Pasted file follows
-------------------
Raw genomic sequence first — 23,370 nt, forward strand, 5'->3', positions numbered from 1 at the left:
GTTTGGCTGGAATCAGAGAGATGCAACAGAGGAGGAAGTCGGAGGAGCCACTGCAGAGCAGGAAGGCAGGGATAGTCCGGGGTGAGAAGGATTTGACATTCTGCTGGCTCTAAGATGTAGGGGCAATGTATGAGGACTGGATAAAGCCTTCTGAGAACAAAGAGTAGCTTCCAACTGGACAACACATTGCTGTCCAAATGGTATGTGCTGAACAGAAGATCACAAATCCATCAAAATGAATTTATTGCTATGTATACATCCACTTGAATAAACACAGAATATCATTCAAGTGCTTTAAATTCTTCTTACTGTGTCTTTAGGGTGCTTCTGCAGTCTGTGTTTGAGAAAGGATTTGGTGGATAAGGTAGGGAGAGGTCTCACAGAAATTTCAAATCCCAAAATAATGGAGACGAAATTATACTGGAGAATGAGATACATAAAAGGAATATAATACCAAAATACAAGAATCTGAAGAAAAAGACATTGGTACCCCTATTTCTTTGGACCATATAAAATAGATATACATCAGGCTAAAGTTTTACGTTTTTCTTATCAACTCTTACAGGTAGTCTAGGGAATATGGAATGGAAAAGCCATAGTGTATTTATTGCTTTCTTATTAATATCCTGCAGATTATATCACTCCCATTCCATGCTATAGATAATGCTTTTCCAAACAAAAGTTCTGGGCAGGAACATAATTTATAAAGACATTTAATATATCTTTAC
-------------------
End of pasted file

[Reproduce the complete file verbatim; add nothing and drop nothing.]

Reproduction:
Raw genomic sequence first — 23,370 nt, forward strand, 5'->3', positions numbered from 1 at the left:
GTTTGGCTGGAATCAGAGAGATGCAACAGAGGAGGAAGTCGGAGGAGCCACTGCAGAGCAGGAAGGCAGGGATAGTCCGGGGTGAGAAGGATTTGACATTCTGCTGGCTCTAAGATGTAGGGGCAATGTATGAGGACTGGATAAAGCCTTCTGAGAACAAAGAGTAGCTTCCAACTGGACAACACATTGCTGTCCAAATGGTATGTGCTGAACAGAAGATCACAAATCCATCAAAATGAATTTATTGCTATGTATACATCCACTTGAATAAACACAGAATATCATTCAAGTGCTTTAAATTCTTCTTACTGTGTCTTTAGGGTGCTTCTGCAGTCTGTGTTTGAGAAAGGATTTGGTGGATAAGGTAGGGAGAGGTCTCACAGAAATTTCAAATCCCAAAATAATGGAGACGAAATTATACTGGAGAATGAGATACATAAAAGGAATATAATACCAAAATACAAGAATCTGAAGAAAAAGACATTGGTACCCCTATTTCTTTGGACCATATAAAATAGATATACATCAGGCTAAAGTTTTACGTTTTTCTTATCAACTCTTACAGGTAGTCTAGGGAATATGGAATGGAAAAGCCATAGTGTATTTATTGCTTTCTTATTAATATCCTGCAGATTATATCACTCCCATTCCATGCTATAGATAATGCTTTTCCAAACAAAAGTTCTGGGCAGGAACATAATTTATAAAGACATTTAATATATCTTTAC